INSIDE STORY: The Sensational Trial over Brooke Astor's Fortune
Did the son of Manhattan's last great socialite swindle his mother out of millions?
For centuries, the Astors have been New York City’s unofficial royal family, with an entire neighborhood named after them in Queens and a Manhattan hotel – the Waldorf-Astoria – bearing their name in gold-leafed lettering above the door.
Yet fame and fortune never shielded the clan, whose Gilded Age fortune was derived from fur-trapping and real estate, from the meaner side of life. John Jacob Astor IV went down on the Titanic, and now the heir to his fortune, Anthony D. Marshall, is at the center of courtroom drama unfolding in Manhattan Supreme Court that proves money doesn’t buy happiness.
Marshall, 84, is accused of swindling his mother, the late philanthropic and social legend Brooke Astor (who died in 2007 at the age of 105), out of $50 million and forcing her to live like a pauper in her Park Avenue apartment.
The sordid details read like a Shakespeare play. Among the state prosecutors’ more juicy allegations are the following:
• That Marshall conned his mother into selling a favorite painting by famed artist Childe Hassam for $10 million by telling her she was broke – Astor was reputedly worth more than $100 million at the time – then pocketed a $2 million “commission” for himself.
• That he fired his mom’s dog walker and housed her dachshunds, Boysie and Girlsie, in her dining room, where they urinated on the parquet floor.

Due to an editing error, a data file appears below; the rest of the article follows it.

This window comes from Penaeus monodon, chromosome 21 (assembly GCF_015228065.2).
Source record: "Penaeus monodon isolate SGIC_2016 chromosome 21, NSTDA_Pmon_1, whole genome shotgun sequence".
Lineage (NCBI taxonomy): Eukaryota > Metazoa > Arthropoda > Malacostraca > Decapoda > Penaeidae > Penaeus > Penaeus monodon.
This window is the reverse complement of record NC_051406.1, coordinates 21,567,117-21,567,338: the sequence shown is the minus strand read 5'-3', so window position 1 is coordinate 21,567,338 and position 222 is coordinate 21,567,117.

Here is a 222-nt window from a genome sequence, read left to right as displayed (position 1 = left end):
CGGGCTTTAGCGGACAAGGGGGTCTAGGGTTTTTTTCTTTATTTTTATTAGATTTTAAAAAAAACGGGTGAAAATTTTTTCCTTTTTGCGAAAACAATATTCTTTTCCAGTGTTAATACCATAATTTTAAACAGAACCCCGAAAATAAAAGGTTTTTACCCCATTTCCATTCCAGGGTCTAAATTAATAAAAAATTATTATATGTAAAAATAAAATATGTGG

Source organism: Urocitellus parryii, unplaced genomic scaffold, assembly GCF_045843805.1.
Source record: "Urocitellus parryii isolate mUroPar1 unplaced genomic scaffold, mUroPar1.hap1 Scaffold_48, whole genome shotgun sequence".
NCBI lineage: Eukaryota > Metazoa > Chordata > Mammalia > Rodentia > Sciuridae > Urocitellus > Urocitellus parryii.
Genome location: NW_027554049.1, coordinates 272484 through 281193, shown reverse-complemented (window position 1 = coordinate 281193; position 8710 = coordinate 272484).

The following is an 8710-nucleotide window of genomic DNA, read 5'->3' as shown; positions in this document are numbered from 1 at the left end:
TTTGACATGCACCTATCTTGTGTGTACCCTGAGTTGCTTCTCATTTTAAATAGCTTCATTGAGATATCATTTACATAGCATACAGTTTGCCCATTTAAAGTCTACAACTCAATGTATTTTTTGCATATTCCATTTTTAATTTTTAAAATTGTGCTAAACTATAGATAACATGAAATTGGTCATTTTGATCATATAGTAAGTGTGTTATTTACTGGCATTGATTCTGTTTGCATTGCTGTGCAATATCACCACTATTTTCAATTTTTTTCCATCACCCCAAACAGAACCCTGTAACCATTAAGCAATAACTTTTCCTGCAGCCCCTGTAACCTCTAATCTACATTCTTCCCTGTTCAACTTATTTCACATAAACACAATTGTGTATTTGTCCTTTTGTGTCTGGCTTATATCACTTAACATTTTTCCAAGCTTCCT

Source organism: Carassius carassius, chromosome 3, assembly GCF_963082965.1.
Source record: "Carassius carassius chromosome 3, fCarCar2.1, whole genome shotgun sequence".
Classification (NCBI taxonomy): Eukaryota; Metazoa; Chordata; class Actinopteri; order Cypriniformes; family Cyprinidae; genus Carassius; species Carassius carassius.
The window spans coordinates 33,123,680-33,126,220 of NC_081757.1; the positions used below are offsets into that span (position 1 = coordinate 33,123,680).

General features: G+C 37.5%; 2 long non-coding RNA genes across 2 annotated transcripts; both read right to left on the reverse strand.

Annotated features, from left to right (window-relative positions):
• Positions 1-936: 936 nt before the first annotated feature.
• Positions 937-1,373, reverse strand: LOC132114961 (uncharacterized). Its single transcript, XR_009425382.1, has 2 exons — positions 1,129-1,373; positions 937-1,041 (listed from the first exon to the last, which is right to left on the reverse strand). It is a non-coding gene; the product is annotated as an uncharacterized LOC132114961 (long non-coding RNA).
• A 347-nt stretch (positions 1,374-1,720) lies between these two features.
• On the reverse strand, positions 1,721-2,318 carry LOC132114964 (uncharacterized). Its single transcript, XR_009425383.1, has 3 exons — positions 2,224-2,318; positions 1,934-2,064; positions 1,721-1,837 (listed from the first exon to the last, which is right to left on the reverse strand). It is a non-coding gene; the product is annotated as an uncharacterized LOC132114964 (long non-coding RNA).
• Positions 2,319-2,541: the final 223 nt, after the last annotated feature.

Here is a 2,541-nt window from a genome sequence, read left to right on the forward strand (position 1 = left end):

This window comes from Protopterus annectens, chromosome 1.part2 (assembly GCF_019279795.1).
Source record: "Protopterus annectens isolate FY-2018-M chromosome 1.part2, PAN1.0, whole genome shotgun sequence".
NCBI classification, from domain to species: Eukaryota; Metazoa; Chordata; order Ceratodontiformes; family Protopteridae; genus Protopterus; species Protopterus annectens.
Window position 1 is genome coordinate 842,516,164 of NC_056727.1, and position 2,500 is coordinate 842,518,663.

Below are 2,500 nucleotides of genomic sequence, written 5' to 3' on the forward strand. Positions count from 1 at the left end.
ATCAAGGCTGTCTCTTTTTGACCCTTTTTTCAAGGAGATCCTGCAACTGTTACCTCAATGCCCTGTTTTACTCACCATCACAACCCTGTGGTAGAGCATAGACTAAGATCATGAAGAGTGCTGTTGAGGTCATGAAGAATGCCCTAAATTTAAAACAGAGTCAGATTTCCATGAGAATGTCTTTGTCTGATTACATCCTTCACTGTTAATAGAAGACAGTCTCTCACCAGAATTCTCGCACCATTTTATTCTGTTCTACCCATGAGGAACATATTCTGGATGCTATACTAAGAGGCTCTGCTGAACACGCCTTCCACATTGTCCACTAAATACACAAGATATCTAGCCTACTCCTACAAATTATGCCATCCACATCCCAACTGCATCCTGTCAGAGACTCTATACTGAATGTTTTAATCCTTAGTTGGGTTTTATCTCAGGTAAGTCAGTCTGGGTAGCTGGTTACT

• That he made his mother sleep on a stained couch and put her on a diet of peas and porridge.
• That he refused to let servants install a gate atop a staircase at his mother’s duplex apartment when she became unsteady and wandered in the dark.
• That he used unscrupulous lawyers to get his mother to sign a will leaving him and his wife $60 million.
Prosecutors further charge that Marshall siphoned money from his mother’s estate to please the tastes of his much-younger wife, Charlene, 63, who was married to the pastor of the Episcopal church near Astor’s Maine summer estate when she and Marshall met. Apparently, Astor was no fan of her social-climbing daughter-in-law. In court Monday, Astor’s ear doctor recalled a 2000 conversation with his patient: “I asked if she would be spending Christmas with her family. She said she’d rather have Boysie and Girlsie, her dogs, there than her son and that B-I-T-C-H.”
The family rift spans at least three generations: Brooke’s grandson (and Tony’s son) Phillip Marshall was the first to point a finger at his dad when he petitioned to transfer legal guardianship of his grandmother from Marshall to Annette De La Renta, wife of clothing designer Oscar De La Renta. The younger Marshall wrote that his grandmother was “forced to sleep in the TV room in torn nightgowns on a filthy couch.”
If these reports are true, Brooke Astor’s final years were a far cry from the posh life to which the society grande dame was accustomed. The third wife of Vincent Astor, heir to the name and fortune, Brooke contributed hefty sums to New York City’s educational and cultural institutions, often visiting schools, soup kitchens and public libraries – always impeccably dressed in white gloves and hat.
Her only child is now accused in state court of grand larceny and conspiracy, with estate lawyer Francis X. Morrissey, to defraud his mother as she sank from Alzheimer’s dementia. If convicted, Marshall, who maintains his innocence, faces a possible 25-year prison sentence. The trial continues Tuesday.